Remember those days when a gift pack of soap from Boots made for a lovely present for everyone, from your teacher at the end of term to your grandma at Christmas? Ah, yes, those days when people actually ate their breakfast, rather than photographing it, and the thought of taking a picture of one’s own bathroom shelf hadn’t occurred to anyone. But here we are, in the age of the selfie, the shelfie and, indeed, of soap that costs more than, well, soap. Just when you thought that the height of sophisticated innovation in the soap market was Foamburst, along comes the Fancy Soap – a product that does exactly the same thing as a bar of Imperial Leather, but for four times the price. What’s not to love?
A host of think pieces and explanatory articles have surfaced recently, all examining the fact that soap has become a modern-day status symbol, with prices climbing higher and higher (up to £38, to be precise), along with increased demand. In fact, soap has even become a signifier (or bar-ometer, if you will) for the status of various establishments, from boutique gyms to hotels. The Soho House group, for example, offers numerous bottles of Cowshed body wash, soap and shampoo in its hotel rooms, while brands such as Le Labo and Molton Brown are namechecked by certain hotels in descriptions of the rooms. But it’s also everyday soap, too, that’s morphed from a rather boring necessity to something altogether more glamorous.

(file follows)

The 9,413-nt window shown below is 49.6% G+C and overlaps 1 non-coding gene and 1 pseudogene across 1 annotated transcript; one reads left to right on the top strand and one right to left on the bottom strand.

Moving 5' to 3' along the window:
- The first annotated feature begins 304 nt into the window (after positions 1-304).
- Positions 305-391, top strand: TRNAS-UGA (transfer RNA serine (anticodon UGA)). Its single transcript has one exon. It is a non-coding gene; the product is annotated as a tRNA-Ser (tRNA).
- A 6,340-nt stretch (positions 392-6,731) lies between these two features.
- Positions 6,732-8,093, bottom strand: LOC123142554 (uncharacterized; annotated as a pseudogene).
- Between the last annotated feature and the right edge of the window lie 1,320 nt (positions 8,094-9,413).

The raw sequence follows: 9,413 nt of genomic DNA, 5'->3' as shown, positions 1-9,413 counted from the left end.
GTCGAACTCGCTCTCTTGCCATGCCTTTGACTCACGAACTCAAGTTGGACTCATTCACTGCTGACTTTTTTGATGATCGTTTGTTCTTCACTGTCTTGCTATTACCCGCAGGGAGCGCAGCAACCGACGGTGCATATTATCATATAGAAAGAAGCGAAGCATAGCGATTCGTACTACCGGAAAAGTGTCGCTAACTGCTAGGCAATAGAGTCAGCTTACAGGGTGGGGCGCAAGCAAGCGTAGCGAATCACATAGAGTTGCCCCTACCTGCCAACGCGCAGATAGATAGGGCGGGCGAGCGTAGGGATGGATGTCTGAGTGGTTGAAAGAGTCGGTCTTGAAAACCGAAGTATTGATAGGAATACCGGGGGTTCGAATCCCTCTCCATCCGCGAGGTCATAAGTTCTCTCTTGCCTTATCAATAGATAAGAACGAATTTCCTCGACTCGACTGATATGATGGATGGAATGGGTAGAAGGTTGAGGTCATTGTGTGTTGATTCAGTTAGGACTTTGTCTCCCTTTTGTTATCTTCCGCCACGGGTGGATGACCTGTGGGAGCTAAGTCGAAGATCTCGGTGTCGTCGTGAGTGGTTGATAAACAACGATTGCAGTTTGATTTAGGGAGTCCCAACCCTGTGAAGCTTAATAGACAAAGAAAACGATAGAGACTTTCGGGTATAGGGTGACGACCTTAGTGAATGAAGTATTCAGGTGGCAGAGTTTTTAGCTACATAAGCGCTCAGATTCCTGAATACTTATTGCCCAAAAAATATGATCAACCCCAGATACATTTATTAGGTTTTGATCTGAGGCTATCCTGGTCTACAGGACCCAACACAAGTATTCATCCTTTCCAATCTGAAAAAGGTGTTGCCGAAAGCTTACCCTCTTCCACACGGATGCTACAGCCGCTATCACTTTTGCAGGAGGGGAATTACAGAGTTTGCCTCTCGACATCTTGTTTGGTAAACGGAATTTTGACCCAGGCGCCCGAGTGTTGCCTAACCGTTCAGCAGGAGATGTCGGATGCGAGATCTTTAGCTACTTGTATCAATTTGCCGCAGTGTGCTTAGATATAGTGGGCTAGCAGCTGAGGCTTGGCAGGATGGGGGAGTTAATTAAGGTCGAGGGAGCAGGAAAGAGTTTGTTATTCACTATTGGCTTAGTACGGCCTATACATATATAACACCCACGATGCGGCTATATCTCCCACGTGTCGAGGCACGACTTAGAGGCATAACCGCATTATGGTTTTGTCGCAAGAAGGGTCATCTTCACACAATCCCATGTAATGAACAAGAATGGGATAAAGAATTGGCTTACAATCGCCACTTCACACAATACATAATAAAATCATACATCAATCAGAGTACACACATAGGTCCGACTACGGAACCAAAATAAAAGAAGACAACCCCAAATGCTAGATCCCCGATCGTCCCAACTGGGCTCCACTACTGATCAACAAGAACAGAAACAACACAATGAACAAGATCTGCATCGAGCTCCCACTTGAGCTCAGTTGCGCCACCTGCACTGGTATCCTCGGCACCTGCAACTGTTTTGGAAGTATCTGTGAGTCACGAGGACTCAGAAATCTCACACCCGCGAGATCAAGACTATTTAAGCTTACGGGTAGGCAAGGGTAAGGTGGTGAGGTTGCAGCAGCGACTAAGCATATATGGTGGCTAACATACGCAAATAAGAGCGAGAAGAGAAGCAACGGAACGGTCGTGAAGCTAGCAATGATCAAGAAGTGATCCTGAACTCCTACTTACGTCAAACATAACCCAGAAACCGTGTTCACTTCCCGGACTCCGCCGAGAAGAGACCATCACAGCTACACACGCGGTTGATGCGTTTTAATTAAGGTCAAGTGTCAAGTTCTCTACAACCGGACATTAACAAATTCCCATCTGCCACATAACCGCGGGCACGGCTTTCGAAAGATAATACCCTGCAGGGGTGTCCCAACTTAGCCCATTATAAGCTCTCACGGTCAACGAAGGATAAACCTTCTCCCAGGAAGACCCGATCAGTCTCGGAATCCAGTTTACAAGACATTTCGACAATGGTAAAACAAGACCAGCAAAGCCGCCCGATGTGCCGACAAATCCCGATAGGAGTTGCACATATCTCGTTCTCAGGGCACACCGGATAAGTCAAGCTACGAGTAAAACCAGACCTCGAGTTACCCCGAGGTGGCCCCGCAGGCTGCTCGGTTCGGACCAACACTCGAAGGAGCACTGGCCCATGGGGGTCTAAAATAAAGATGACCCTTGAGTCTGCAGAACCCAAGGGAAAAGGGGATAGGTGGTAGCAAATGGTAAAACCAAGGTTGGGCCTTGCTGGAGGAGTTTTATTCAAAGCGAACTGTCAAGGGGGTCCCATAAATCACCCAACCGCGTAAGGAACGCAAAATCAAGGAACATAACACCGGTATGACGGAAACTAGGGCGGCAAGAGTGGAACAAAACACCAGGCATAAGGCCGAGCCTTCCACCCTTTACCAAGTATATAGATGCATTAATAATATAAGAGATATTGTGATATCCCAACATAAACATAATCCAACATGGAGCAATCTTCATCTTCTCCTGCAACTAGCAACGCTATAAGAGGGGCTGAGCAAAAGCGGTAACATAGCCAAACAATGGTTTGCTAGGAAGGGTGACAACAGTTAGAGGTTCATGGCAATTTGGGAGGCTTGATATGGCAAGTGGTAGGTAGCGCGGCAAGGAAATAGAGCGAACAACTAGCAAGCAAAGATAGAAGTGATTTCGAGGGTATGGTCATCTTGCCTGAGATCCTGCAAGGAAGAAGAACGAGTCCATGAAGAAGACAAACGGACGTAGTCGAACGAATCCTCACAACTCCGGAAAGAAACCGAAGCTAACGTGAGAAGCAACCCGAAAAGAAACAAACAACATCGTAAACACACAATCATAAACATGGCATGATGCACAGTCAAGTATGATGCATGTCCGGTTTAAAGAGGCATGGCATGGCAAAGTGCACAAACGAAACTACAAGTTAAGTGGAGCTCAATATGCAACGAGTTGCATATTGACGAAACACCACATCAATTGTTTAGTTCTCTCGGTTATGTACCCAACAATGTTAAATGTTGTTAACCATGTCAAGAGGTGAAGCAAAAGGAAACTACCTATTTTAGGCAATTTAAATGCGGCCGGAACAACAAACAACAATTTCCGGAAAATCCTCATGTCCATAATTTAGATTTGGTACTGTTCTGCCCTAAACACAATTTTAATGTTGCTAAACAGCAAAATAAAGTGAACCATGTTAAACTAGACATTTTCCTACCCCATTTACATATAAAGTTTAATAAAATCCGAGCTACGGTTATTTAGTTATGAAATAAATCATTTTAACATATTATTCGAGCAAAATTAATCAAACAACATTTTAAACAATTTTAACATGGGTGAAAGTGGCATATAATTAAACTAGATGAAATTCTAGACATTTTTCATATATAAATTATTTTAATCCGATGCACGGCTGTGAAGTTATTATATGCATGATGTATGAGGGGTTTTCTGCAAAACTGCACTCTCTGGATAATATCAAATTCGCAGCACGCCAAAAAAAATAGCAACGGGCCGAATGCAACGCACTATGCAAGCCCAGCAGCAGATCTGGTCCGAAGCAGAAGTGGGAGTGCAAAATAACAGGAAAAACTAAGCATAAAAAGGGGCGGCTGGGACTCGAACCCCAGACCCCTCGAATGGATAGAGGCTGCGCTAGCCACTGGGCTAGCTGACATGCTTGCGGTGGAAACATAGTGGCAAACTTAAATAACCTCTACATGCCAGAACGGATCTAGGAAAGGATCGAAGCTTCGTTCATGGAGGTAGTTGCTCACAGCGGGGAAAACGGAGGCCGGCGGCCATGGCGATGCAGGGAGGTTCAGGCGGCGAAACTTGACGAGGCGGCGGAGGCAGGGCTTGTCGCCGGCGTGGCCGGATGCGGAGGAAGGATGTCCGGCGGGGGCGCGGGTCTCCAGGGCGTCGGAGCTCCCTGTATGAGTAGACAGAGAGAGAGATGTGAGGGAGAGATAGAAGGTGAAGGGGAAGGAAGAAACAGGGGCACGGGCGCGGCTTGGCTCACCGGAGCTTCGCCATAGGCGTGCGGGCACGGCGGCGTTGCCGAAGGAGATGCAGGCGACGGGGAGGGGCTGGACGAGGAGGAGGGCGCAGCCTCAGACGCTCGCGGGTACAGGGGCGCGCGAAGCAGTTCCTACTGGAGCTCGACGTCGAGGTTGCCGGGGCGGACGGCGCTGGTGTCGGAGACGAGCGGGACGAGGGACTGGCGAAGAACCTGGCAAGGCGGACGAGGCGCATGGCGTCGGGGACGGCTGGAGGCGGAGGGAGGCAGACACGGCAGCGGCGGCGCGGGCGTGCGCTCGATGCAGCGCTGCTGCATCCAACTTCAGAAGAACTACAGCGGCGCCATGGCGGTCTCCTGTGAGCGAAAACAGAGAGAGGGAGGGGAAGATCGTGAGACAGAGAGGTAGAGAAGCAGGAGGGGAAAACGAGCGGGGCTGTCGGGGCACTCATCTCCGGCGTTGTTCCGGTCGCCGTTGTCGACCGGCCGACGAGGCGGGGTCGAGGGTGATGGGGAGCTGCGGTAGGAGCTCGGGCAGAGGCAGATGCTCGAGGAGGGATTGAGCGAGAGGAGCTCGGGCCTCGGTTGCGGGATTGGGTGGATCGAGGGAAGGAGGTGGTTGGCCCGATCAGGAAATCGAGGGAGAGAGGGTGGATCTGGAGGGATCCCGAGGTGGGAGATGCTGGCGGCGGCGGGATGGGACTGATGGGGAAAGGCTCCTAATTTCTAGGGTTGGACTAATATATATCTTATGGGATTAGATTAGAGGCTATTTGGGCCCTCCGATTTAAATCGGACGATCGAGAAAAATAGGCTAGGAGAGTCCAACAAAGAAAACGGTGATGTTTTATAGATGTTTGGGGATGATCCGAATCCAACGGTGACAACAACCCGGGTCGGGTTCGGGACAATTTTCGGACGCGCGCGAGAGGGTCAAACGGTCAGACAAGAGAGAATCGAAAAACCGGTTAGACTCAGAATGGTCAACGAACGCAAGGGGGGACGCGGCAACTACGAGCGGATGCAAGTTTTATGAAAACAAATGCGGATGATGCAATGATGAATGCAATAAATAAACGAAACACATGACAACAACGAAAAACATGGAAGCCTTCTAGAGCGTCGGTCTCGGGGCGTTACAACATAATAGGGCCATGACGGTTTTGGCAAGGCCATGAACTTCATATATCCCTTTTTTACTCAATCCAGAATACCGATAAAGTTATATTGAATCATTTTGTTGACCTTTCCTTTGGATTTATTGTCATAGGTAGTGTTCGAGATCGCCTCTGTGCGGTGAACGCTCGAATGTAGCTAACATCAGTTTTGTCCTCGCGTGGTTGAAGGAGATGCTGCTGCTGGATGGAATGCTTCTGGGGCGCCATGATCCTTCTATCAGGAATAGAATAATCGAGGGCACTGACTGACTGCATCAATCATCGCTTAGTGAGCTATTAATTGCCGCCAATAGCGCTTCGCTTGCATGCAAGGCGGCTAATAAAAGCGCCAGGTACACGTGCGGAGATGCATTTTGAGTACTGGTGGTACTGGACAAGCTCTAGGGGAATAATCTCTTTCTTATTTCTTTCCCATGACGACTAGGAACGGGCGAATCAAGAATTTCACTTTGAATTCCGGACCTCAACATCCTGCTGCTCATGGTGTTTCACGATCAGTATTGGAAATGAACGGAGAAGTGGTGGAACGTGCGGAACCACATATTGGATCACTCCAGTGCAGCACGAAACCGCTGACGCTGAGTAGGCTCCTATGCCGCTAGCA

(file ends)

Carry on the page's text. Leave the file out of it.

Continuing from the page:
Brands like Aesop (arguably the pinnacle of Fancy Soap) have transformed the very mundane task of washing one’s hands into that oh-so-millennial concept of an “experience”. On recently entering a shop, I was greeted like Jesus as the assistant led me over to the sink as soon as I walked through the door. Nobody speaks above a light whisper as they wash your hands for you as if you’re the Second Coming, with liquid soap boasting names such as “resurrection”. Very biblical. And also very expensive, with one 500ml bottle priced at £27. Similarly, Malin & Goetz’s bars of soap are £14 and include lime, peppermint, rum and cannabis (beauty’s latest “It” ingredient). As Mr Goetz himself told The New York Times, “The thing about fragrance is that it’s more evocative and emotional. It’s what I call our Proustian narrative – it tells a story.” It’s not just the scent that’s making expensive soap seem more appealing, however. We have all become much more concerned with “natural” ingredients in all aspects of our lives, particularly when it comes to skincare and the other beauty products we use, like shampoo. Many of the brands peddling these luxury soaps have capitalised on this, placing great emphasis on their use of organic or natural ingredients, rather than the more synthetic versions of yore.
Given that most millennials can’t afford to buy a house, why not spruce up your rented bathroom with some great soap? YOLO, after all